Social media addiction in young adults
In a study at Bond University (published December 2018) they looked at the relationship between social media addiction and substance abuse by looking at underlying personality traits associated with both. As we know various forms of excessive and compulsive behaviours like disordered social media use are becoming increasingly regarding as addictions. Social media such as social networking sites (eg. Facebook and Instagram) have become a major factor in the way youth socialise today. However unlike 'old-fashioned' socialisation that ended when you went home, social media is used all day, everyday, with no limits. Most youth even admit to spending large amounts of time even on the toilet on their social media networks. Because of the highly rewarding nature of social media and the 'dopamine boost' that you get from having a comment or picture 'liked', it can be very hard for youth (or anyone) to pull themselves away. This excessive use can be defined as when social media starts to affect everyday life and be overwhelming mentally consuming, to the point that the thoughts become intrusive. Whilst it has been liked to other behavioural addictions such as gambling and sex addiction, in reality the invasive nature of this addictions can be much more severe given that it can be accessed at almost any time and place.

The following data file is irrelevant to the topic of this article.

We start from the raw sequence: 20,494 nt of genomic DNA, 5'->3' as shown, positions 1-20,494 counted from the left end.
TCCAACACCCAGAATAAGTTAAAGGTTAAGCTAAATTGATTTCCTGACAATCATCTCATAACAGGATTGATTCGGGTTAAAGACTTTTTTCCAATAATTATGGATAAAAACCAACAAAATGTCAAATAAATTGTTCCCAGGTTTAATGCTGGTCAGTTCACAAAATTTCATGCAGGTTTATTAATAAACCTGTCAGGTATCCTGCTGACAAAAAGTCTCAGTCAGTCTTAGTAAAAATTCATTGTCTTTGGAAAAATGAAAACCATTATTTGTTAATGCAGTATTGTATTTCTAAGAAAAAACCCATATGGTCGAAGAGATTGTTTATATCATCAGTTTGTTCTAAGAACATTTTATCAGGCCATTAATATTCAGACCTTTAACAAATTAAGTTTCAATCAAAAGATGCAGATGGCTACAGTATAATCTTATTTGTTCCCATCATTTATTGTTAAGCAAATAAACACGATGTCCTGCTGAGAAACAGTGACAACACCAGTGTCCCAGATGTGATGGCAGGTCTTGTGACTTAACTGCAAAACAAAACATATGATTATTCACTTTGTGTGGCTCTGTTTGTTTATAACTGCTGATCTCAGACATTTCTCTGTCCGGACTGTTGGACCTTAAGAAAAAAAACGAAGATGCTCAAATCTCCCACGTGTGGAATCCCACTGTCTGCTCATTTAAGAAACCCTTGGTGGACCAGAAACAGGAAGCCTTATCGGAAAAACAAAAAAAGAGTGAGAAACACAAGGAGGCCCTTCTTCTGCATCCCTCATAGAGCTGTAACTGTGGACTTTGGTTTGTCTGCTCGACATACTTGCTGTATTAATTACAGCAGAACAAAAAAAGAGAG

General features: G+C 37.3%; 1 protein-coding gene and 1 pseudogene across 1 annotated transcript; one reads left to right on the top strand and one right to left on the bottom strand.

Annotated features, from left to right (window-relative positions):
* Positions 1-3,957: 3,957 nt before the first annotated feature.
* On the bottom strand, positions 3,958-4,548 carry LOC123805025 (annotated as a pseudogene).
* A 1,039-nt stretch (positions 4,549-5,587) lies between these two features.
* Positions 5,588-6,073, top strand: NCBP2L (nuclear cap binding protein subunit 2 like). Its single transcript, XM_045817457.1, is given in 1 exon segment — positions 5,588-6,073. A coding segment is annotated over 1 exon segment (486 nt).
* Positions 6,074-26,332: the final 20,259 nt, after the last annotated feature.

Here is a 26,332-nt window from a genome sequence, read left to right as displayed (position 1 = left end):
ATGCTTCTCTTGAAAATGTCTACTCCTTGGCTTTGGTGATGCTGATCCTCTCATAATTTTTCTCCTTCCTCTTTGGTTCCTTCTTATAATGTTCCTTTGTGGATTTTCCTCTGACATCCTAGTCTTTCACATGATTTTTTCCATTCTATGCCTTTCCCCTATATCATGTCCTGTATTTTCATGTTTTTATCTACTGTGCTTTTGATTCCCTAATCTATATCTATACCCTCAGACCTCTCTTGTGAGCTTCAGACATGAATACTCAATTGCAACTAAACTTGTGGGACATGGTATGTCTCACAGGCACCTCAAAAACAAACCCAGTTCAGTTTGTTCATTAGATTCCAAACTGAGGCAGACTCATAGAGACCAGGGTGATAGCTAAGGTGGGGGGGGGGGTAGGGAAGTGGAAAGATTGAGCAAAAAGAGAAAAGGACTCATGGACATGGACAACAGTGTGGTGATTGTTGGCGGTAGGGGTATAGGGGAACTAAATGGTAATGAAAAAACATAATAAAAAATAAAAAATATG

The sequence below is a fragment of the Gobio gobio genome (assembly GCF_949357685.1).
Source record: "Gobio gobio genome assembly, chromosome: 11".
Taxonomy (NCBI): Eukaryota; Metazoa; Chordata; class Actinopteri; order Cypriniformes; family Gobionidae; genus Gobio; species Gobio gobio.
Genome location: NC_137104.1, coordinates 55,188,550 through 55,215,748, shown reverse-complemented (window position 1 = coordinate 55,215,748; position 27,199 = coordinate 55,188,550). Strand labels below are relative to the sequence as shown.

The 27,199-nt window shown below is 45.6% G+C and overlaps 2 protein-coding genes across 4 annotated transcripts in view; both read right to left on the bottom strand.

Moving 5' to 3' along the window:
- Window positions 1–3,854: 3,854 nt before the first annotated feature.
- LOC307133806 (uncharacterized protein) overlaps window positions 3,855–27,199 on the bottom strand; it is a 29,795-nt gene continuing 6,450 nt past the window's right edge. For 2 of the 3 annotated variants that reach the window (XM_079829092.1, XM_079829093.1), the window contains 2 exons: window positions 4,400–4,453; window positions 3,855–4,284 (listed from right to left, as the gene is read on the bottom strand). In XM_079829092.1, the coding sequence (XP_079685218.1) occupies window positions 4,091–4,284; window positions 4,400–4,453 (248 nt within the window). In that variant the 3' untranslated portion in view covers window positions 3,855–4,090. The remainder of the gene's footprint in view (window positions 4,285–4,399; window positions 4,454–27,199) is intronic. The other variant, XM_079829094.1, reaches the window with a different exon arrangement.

Psychologists have now even devised a way to measure this addiction in a tool called the "Social Media Disorder Scale), which measures the compulsive use of social media such as Facebook, SnapChat, Twitter, Instagram, Pinterest and forums.
The research study in question found that personality traits, such disordered social media use was correlated with trait measures of narcissism, reward sensitivity, impulsvity and alexithymia poor emotional awareness and social attachment). Many of these traits overlapped with higher alcohol use. Problematic drinking was associated with higher levels of impulsivity. It was suggested that the role of reward sensitivity in disordered social media use probably reflected the anticipation that users expected after engaging in this activity. The impulsivity was suggested to reflect poor executive control. It would be very interesting to use functional brain imagining on people with these disorders to see whether certain pathways are being activated and whether down-regulating these pathways through a process such as neurofeedback could result in better impulse control, and less need to constantly reward and activate the brain. Certainly neurofeedback has some strong scientific evidence in alcohol addiction, and social media disorder would be a very interesting area to investigate.